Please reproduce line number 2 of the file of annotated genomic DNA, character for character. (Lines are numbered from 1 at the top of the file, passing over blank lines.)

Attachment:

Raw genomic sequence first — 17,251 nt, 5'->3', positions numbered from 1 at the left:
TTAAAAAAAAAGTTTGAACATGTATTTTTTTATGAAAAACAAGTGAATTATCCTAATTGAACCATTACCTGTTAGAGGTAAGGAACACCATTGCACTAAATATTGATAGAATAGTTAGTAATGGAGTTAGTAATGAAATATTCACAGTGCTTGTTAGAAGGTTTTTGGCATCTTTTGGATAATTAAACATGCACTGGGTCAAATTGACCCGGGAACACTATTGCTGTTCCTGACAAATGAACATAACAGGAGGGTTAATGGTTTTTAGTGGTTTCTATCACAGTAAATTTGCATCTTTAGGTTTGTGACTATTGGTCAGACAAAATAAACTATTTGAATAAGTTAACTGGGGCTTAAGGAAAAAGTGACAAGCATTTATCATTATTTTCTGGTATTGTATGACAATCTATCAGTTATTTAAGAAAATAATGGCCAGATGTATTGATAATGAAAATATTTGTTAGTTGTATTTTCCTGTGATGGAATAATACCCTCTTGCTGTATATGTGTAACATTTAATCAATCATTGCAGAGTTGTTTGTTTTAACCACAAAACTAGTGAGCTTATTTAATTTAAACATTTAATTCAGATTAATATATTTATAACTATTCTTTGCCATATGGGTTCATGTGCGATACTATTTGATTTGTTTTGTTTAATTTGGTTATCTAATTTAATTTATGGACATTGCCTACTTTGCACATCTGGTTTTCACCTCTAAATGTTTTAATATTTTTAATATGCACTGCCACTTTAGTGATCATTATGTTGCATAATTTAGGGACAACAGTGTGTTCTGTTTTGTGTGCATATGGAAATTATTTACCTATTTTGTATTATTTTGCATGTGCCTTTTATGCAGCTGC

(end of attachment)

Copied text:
TTAAAAAAAAAGTTTGAACATGTATTTTTTTATGAAAAACAAGTGAATTATCCTAATTGAACCATTACCTGTTAGAGGTAAGGAACACCATTGCACTAAATATTGATAGAATAGTTAGTAATGGAGTTAGTAATGAAATATTCACAGTGCTTGTTAGAAGGTTTTTGGCATCTTTTGGATAATTAAACATGCACTGGGTCAAATTGACCCGGGAACACTATTGCTGTTCCTGACAAATGAACATAACAGGAGGGTTAATGGTTTTTAGTGGTTTCTATCACAGTAAATTTGCATCTTTAGGTTTGTGACTATTGGTCAGACAAAATAAACTATTTGAATAAGTTAACTGGGGCTTAAGGAAAAAGTGACAAGCATTTATCATTATTTTCTGGTATTGTATGACAATCTATCAGTTATTTAAGAAAATAATGGCCAGATGTATTGATAATGAAAATATTTGTTAGTTGTATTTTCCTGTGATGGAATAATACCCTCTTGCTGTATATGTGTAACATTTAATCAATCATTGCAGAGTTGTTTGTTTTAACCACAAAACTAGTGAGCTTATTTAATTTAAACATTTAATTCAGATTAATATATTTATAACTATTCTTTGCCATATGGGTTCATGTGCGATACTATTTGATTTGTTTTGTTTAATTTGGTTATCTAATTTAATTTATGGACATTGCCTACTTTGCACATCTGGTTTTCACCTCTAAATGTTTTAATATTTTTAATATGCACTGCCACTTTAGTGATCATTATGTTGCATAATTTAGGGACAACAGTGTGTTCTGTTTTGTGTGCATATGGAAATTATTTACCTATTTTGTATTATTTTGCATGTGCCTTTTATGCAGCTGC